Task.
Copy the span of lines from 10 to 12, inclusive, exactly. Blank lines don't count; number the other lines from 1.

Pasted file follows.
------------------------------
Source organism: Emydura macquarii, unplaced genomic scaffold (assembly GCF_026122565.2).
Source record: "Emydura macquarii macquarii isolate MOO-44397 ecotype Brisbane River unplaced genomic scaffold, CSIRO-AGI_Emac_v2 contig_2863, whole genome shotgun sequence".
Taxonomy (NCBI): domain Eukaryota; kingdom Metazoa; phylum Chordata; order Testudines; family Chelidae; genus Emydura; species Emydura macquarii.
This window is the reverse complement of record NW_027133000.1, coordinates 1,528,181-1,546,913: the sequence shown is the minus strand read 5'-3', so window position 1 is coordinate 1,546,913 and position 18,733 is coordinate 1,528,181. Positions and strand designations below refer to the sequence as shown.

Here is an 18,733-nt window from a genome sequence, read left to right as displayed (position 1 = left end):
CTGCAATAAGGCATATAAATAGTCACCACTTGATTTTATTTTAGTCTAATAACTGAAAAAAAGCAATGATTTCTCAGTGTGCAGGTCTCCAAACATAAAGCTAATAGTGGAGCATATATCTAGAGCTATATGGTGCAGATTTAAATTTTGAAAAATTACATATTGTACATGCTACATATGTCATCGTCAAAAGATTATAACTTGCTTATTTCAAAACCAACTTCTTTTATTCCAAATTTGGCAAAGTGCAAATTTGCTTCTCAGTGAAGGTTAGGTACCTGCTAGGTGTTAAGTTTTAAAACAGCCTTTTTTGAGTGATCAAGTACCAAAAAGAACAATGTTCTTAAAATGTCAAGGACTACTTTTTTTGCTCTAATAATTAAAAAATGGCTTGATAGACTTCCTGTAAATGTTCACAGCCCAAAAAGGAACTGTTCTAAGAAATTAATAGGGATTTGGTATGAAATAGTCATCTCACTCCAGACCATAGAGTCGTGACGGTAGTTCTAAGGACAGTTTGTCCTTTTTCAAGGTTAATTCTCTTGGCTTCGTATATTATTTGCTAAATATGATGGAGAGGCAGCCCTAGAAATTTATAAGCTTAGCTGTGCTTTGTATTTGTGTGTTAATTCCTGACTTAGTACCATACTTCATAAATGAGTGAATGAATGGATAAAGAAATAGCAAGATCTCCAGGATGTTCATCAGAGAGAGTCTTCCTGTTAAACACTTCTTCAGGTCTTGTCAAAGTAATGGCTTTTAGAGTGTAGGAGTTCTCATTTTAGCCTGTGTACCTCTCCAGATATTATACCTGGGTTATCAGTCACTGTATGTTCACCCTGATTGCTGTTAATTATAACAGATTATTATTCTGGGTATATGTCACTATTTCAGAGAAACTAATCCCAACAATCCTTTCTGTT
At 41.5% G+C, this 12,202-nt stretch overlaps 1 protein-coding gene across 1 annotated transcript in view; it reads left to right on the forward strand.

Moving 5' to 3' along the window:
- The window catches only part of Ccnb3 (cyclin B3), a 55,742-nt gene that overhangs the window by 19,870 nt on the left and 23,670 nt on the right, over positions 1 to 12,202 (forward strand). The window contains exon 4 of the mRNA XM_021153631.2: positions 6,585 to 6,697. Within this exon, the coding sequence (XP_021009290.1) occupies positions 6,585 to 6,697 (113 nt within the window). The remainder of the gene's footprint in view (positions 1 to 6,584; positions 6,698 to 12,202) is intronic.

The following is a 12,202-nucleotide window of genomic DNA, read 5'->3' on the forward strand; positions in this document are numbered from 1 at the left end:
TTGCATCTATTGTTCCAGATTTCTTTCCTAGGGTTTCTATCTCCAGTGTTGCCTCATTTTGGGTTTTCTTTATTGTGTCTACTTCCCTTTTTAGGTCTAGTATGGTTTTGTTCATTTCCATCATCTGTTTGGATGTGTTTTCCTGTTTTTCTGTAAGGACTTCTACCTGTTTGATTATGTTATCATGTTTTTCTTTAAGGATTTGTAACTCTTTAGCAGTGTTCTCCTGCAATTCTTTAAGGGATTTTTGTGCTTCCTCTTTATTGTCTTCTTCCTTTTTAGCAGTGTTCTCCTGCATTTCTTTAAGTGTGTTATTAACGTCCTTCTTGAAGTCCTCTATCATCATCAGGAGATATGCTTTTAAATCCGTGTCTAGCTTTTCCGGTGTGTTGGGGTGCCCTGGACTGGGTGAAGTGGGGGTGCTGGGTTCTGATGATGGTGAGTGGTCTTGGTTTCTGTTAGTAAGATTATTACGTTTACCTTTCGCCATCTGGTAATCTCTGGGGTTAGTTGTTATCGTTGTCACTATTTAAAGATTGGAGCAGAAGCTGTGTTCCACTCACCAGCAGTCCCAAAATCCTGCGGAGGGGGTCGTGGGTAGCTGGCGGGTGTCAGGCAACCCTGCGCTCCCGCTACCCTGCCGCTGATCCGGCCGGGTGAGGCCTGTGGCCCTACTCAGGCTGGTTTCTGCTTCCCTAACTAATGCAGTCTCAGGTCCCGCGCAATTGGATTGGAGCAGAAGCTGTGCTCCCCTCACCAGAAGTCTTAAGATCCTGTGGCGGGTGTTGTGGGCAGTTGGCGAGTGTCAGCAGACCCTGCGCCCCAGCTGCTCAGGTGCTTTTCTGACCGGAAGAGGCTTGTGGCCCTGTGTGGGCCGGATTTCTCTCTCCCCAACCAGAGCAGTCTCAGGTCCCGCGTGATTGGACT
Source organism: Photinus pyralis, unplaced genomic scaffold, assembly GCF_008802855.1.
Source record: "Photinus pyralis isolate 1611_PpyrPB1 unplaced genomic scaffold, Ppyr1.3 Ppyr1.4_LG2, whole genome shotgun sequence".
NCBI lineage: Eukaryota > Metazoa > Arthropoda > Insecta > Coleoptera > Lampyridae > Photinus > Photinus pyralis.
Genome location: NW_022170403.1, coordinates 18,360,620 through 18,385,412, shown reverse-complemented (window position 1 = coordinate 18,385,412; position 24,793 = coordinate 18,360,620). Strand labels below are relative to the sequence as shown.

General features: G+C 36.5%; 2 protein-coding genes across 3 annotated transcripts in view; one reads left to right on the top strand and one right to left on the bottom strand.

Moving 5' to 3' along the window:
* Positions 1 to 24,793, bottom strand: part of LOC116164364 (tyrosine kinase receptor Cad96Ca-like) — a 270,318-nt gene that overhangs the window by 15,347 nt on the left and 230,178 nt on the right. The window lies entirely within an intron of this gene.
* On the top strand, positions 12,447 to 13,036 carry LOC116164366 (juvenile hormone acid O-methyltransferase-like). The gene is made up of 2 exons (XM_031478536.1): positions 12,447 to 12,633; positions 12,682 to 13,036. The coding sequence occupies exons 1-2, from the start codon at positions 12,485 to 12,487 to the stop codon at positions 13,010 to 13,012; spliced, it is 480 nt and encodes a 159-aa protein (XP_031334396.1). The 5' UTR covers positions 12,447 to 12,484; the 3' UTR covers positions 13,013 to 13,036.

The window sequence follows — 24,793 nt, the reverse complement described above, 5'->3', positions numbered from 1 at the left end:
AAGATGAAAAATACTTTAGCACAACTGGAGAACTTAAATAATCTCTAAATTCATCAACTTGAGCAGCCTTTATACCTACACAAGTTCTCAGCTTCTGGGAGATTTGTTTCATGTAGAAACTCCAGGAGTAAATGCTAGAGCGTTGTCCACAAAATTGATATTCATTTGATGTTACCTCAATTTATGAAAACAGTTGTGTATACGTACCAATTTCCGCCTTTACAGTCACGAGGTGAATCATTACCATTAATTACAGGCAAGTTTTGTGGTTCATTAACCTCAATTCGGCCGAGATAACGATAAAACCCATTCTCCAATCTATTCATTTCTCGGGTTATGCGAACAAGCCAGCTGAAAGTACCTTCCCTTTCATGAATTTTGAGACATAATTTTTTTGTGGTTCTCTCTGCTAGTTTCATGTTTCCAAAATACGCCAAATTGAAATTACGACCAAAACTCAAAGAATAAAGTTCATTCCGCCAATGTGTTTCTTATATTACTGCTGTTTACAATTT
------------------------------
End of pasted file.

The following is a 12,202-nucleotide window of genomic DNA, read 5'->3' on the forward strand; positions in this document are numbered from 1 at the left end:
TTGCATCTATTGTTCCAGATTTCTTTCCTAGGGTTTCTATCTCCAGTGTTGCCTCATTTTGGGTTTTCTTTATTGTGTCTACTTCCCTTTTTAGGTCTAGTATGGTTTTGTTCATTTCCATCATCTGTTTGGATGTGTTTTCCTGTTTTTCTGTAAGGACTTCTACCTGTTTGATTATGTTATCATGTTTTTCTTTAAGGATTTGTAACTCTTTAGCAGTGTTCTCCTGCAATTCTTTAAGGGATTTTTGTGCTTCCTCTTTATTGTCTTCTTCCTTTTTAGCAGTGTTCTCCTGCATTTCTTTAAGTGTGTTATTAACGTCCTTCTTGAAGTCCTCTATCATCATCAGGAGATATGCTTTTAAATCCGTGTCTAGCTTTTCCGGTGTGTTGGGGTGCCCTGGACTGGGTGAAGTGGGGGTGCTGGGTTCTGATGATGGTGAGTGGTCTTGGTTTCTGTTAGTAAGATTATTACGTTTACCTTTCGCCATCTGGTAATCTCTGGGGTTAGTTGTTATCGTTGTCACTATTTAAAGATTGGAGCAGAAGCTGTGTTCCACTCACCAGCAGTCCCAAAATCCTGCGGAGGGGGTCGTGGGTAGCTGGCGGGTGTCAGGCAACCCTGCGCTCCCGCTACCCTGCCGCTGATCCGGCCGGGTGAGGCCTGTGGCCCTACTCAGGCTGGTTTCTGCTTCCCTAACTAATGCAGTCTCAGGTCCCGCGCAATTGGATTGGAGCAGAAGCTGTGCTCCCCTCACCAGAAGTCTTAAGATCCTGTGGCGGGTGTTGTGGGCAGTTGGCGAGTGTCAGCAGACCCTGCGCCCCAGCTGCTCAGGTGCTTTTCTGACCGGAAGAGGCTTGTGGCCCTGTGTGGGCCGGATTTCTCTCTCCCCAACCAGAGCAGTCTCAGGTCCCGCGTGATTGGACT
Source organism: Photinus pyralis, unplaced genomic scaffold, assembly GCF_008802855.1.